August 14, 2022

Dubai Week

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Sharp decline in oil prices

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Oil prices fell sharply on Tuesday as the dollar rose amid fears of a global economic slowdown and restrictions imposed in China, the world’s biggest oil importer, to curb the spread of Covid-19.

By 1347 GMT, benchmark Brent crude was down $6.15, or 5.7 percent, at $100.95 a barrel, while US West Texas Intermediate crude was down $6.30, or 6.1 percent, at $97.79.

The euro fell on Tuesday, falling against the dollar, while stock markets fell on expectations of interest rate hikes and worries about economic conditions in various parts of the world.

A higher dollar generally affects oil prices because it makes dollar-denominated crude more expensive for holders of other currencies.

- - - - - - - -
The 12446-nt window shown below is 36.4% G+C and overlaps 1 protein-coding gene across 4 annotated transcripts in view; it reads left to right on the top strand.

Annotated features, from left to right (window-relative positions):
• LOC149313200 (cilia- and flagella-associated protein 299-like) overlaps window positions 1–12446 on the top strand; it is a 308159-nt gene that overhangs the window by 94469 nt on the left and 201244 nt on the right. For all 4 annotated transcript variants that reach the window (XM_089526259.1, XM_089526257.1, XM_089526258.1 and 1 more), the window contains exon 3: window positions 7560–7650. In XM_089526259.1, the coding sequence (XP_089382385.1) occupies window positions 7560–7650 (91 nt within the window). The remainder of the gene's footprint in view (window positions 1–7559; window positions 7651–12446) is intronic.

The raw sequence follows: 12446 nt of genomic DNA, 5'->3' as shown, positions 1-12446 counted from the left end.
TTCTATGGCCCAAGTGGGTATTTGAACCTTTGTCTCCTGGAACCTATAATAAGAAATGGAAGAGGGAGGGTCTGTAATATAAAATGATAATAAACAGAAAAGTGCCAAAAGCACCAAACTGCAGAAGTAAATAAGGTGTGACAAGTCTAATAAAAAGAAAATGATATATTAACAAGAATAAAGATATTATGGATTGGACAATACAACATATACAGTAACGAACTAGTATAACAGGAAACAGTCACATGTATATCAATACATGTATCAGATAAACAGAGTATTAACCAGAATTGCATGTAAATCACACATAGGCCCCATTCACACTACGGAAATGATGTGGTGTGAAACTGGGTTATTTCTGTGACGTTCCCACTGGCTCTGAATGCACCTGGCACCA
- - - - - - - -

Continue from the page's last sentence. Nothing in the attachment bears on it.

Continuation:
Many Chinese cities are implementing new restrictions to contain Covid-19, from closing some businesses to controlling new infections with the emergence of a new substrain (Omicron PA5.2.1) that is spreading rapidly.

US President Joe Biden will call on the Organization of the Petroleum Exporting Countries (OPEC) to increase production when he meets Gulf leaders in Saudi Arabia this week, White House National Security Adviser Jack Sullivan said on Monday.

Spare production capacity of the Organization of the Petroleum Exporting Countries (OPEC) member countries is declining as most producers pump their full capacity.

Western sanctions imposed on Russia over its war in Ukraine, which Moscow describes as a “special military operation”, have disrupted trade flows of crude oil and fuel.

OPEC expects global demand for oil to increase by 2.7 million barrels in 2023, a slightly slower rate than its rise in 2022, in light of the pandemic and better containment of global economic growth to support consumption.

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